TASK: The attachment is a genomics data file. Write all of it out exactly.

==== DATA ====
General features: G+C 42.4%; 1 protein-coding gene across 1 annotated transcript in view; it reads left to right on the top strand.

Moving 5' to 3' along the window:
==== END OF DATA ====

General features: G+C 42.4%; 1 protein-coding gene across 1 annotated transcript in view; it reads left to right on the top strand.

Moving 5' to 3' along the window: